The indestructibility of Scripture is another proof that it is divinely inspired. For 2,600 years all the powers of this world have combined to destroy this book, and yet it still remains. The Da Vinci Code is simply the latest attack. I doubt it will be the final one.
One person has said that the indestructibility of the Bible is like the Irishman's wall. One Irishman built a wall four feet high and five feet thick around his farm. Someone asked him why he made it so thick. He replied, "If anyone knocks it over, it will be higher than it was before." Now this does not prove the Bible was written by an Irishman (as sad as that may seem for a Kennedy), but it does show the remarkable hand of God.
In 303 a.d., Emperor Diocletian, one of the last great persecutors of the Church, saw that the Bible was the source of courage for Christians who opposed his paganism. He ordered the confiscation of all Christian property and the destruction and burning of all Scriptures. Only ten years passed before Diocletian was dead and Constantine the Great had risen in his stead to sit upon the throne of Rome. He professed to trust in Christ as his Savior. He ordered the writing of many copies of the Scripture and encouraged everyone in the Roman Empire to read the Bible of the Christians.
Another former skeptic is author Ralph Muncaster.
He says of Diocletian's persecution:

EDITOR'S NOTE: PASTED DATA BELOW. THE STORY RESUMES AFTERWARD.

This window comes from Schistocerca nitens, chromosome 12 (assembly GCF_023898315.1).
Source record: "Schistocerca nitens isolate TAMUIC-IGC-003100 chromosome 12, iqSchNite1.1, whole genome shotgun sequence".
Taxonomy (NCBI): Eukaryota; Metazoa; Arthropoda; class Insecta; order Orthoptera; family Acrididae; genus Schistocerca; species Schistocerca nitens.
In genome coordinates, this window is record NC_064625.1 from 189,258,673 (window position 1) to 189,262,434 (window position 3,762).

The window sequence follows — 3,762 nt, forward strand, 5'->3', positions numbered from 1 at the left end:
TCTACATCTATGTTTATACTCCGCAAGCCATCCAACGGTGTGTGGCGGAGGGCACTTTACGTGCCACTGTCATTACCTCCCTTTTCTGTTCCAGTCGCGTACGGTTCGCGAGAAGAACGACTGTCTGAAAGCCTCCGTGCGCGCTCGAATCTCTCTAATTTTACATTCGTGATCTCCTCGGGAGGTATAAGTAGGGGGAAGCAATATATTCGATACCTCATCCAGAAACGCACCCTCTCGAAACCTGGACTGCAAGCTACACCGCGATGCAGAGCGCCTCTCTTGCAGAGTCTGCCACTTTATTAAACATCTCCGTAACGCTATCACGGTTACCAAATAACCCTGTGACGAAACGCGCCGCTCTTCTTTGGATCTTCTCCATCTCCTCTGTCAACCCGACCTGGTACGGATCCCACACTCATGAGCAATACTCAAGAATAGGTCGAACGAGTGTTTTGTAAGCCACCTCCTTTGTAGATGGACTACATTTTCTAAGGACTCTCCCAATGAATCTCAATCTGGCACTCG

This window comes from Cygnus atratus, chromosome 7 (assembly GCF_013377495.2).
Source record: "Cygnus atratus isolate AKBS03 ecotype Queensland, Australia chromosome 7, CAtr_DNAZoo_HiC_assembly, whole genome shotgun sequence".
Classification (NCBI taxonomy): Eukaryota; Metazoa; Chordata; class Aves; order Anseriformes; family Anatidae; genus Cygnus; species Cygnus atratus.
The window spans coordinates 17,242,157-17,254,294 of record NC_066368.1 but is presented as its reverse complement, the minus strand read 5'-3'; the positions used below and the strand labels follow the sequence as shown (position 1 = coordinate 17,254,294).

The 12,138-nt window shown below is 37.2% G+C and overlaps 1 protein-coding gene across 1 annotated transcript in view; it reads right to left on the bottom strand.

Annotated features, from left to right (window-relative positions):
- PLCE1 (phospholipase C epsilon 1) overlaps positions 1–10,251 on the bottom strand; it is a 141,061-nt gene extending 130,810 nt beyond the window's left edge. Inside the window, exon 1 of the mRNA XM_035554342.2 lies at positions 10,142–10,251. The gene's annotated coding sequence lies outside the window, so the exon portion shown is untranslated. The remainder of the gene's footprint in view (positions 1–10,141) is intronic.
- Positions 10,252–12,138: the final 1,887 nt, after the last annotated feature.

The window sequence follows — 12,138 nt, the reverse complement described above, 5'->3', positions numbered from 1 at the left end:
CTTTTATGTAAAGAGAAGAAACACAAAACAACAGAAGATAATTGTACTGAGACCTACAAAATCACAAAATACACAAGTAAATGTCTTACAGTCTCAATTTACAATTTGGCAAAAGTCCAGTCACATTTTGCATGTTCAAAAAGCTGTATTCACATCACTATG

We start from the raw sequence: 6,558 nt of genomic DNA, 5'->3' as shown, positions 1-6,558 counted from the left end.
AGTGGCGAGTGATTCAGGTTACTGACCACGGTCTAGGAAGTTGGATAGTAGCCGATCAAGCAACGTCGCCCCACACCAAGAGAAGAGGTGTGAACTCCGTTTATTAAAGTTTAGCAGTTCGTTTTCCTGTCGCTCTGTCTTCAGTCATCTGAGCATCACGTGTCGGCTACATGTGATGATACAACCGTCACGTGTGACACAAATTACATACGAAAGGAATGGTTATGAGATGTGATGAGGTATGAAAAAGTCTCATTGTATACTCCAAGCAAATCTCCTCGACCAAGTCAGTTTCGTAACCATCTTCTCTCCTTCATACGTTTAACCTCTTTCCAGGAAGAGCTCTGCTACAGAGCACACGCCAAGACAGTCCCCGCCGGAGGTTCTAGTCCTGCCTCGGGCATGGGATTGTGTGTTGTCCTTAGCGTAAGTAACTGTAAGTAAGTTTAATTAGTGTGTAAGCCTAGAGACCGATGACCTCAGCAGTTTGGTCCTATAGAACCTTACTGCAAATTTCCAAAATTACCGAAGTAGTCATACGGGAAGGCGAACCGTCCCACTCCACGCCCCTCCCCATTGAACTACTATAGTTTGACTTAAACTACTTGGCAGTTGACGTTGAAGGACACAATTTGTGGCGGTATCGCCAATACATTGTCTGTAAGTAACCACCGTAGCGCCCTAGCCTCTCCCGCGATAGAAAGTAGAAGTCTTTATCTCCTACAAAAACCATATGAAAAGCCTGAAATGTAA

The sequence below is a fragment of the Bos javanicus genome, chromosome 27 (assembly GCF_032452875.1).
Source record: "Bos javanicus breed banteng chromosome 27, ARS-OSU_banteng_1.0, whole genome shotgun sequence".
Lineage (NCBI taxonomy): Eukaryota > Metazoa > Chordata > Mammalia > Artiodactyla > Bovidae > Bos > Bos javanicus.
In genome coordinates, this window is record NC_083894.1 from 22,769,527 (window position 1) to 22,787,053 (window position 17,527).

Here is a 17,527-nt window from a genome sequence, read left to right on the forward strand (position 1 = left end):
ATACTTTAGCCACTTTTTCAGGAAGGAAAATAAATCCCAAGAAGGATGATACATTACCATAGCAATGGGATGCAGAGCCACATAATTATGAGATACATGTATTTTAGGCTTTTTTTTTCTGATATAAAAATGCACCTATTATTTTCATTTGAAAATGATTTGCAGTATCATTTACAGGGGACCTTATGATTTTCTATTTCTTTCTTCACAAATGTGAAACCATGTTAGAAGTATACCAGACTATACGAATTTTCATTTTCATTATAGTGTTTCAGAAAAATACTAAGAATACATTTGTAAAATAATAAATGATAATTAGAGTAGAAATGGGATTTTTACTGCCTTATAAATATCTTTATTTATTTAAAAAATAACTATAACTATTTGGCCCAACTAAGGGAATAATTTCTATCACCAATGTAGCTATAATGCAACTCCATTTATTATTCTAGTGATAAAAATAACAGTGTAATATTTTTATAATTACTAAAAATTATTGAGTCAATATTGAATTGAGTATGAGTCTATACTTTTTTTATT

.in 303 a.d. an edict was given from Rome that anyone just possessing a Bible (they didn't have to say they believed in Jesus Christ or anything like that) —all they had to do was be holding a Bible—and they would be executed. That is how serious the Holy Scriptures were at that point in time. That shows you how important it was for the Christians to get this message out. It also demonstrates how much they believed in this historical message. So we have documents 1) that were a very important message, 2) that people were laying down their lives for; 3) that even in spite of this persecution, where they were trying to do away with these books, where people would be executed for these books, even so today we have thousands and thousands and thousands of extant copies of ancient copies of the New Testament, far more than any ancient book that we commonly regard as history today.109 There is an interesting irony about Diocletian. His grave somehow became the cornerstone of a Christian church. For hundreds of years, worshipers have praised Jesus Christ there. You may say that they worship Jesus over Diocletian's dead body—literally!
In the Middle Ages, sometimes even the clergy placed the Bible on a list of banned books. The Synod of Toulouse forbade anyone to possess a copy of the Scriptures.
Men, such as John Tyndale, who tried to translate the Bible into the vernacular of the people, were burned alive. John Huss, who proclaimed that the Bible was the final authority, was burned alive. John Wycliffe, who translated the Scripture into English, couldn't be burned because he died too soon; but his bones were exhumed and burned and his ashes scattered into the river. Yet that river went out into the sea, symbolic of the fact that his Scriptures would be spread to all of the nations of the world.
Queen Mary, otherwise known as Bloody Mary, ordered that anyone possessing a copy of the Bible would be burned. Five years after her edict, she was dead. Queen Elizabeth I ascended to the throne of England. During her time as queen, she ordered no less than 130 editions of the Bible published.